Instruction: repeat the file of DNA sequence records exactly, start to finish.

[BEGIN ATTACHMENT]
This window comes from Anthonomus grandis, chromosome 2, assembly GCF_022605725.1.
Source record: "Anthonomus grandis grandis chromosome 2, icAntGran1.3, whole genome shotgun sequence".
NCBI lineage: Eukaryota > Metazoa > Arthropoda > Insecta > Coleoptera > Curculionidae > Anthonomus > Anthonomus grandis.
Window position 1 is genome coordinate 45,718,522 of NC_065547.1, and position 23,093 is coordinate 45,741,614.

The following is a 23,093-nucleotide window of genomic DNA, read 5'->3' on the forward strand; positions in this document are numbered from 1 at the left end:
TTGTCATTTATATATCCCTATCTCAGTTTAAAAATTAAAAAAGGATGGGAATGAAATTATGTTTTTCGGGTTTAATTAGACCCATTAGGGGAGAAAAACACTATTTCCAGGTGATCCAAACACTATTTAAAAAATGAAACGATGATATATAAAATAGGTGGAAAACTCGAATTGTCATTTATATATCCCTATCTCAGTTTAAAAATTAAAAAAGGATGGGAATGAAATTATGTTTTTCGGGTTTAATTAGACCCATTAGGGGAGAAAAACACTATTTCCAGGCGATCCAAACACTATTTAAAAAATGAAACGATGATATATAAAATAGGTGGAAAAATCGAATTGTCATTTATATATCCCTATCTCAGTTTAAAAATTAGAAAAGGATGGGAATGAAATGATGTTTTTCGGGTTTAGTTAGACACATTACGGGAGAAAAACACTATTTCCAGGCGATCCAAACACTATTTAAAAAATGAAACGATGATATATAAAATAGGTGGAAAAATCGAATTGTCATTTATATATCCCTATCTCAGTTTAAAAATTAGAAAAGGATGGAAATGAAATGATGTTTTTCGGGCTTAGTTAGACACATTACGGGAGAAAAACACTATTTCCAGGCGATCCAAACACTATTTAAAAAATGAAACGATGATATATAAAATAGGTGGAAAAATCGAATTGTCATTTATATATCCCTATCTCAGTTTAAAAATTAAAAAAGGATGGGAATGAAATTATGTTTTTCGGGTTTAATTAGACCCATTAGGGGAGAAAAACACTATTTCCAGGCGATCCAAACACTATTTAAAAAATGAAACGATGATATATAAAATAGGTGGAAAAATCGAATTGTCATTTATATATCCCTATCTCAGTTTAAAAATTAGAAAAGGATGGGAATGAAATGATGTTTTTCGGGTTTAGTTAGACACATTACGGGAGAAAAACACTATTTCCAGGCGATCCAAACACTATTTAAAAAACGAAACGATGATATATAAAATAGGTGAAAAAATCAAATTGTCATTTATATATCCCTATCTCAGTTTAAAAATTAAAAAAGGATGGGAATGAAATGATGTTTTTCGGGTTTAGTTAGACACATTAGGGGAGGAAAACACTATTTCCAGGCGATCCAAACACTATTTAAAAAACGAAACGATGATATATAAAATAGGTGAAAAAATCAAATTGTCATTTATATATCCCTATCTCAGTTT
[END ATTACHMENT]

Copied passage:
This window comes from Anthonomus grandis, chromosome 2, assembly GCF_022605725.1.
Source record: "Anthonomus grandis grandis chromosome 2, icAntGran1.3, whole genome shotgun sequence".
NCBI lineage: Eukaryota > Metazoa > Arthropoda > Insecta > Coleoptera > Curculionidae > Anthonomus > Anthonomus grandis.
Window position 1 is genome coordinate 45,718,522 of NC_065547.1, and position 23,093 is coordinate 45,741,614.

The following is a 23,093-nucleotide window of genomic DNA, read 5'->3' on the forward strand; positions in this document are numbered from 1 at the left end:
TTGTCATTTATATATCCCTATCTCAGTTTAAAAATTAAAAAAGGATGGGAATGAAATTATGTTTTTCGGGTTTAATTAGACCCATTAGGGGAGAAAAACACTATTTCCAGGTGATCCAAACACTATTTAAAAAATGAAACGATGATATATAAAATAGGTGGAAAACTCGAATTGTCATTTATATATCCCTATCTCAGTTTAAAAATTAAAAAAGGATGGGAATGAAATTATGTTTTTCGGGTTTAATTAGACCCATTAGGGGAGAAAAACACTATTTCCAGGCGATCCAAACACTATTTAAAAAATGAAACGATGATATATAAAATAGGTGGAAAAATCGAATTGTCATTTATATATCCCTATCTCAGTTTAAAAATTAGAAAAGGATGGGAATGAAATGATGTTTTTCGGGTTTAGTTAGACACATTACGGGAGAAAAACACTATTTCCAGGCGATCCAAACACTATTTAAAAAATGAAACGATGATATATAAAATAGGTGGAAAAATCGAATTGTCATTTATATATCCCTATCTCAGTTTAAAAATTAGAAAAGGATGGAAATGAAATGATGTTTTTCGGGCTTAGTTAGACACATTACGGGAGAAAAACACTATTTCCAGGCGATCCAAACACTATTTAAAAAATGAAACGATGATATATAAAATAGGTGGAAAAATCGAATTGTCATTTATATATCCCTATCTCAGTTTAAAAATTAAAAAAGGATGGGAATGAAATTATGTTTTTCGGGTTTAATTAGACCCATTAGGGGAGAAAAACACTATTTCCAGGCGATCCAAACACTATTTAAAAAATGAAACGATGATATATAAAATAGGTGGAAAAATCGAATTGTCATTTATATATCCCTATCTCAGTTTAAAAATTAGAAAAGGATGGGAATGAAATGATGTTTTTCGGGTTTAGTTAGACACATTACGGGAGAAAAACACTATTTCCAGGCGATCCAAACACTATTTAAAAAACGAAACGATGATATATAAAATAGGTGAAAAAATCAAATTGTCATTTATATATCCCTATCTCAGTTTAAAAATTAAAAAAGGATGGGAATGAAATGATGTTTTTCGGGTTTAGTTAGACACATTAGGGGAGGAAAACACTATTTCCAGGCGATCCAAACACTATTTAAAAAACGAAACGATGATATATAAAATAGGTGAAAAAATCAAATTGTCATTTATATATCCCTATCTCAGTTT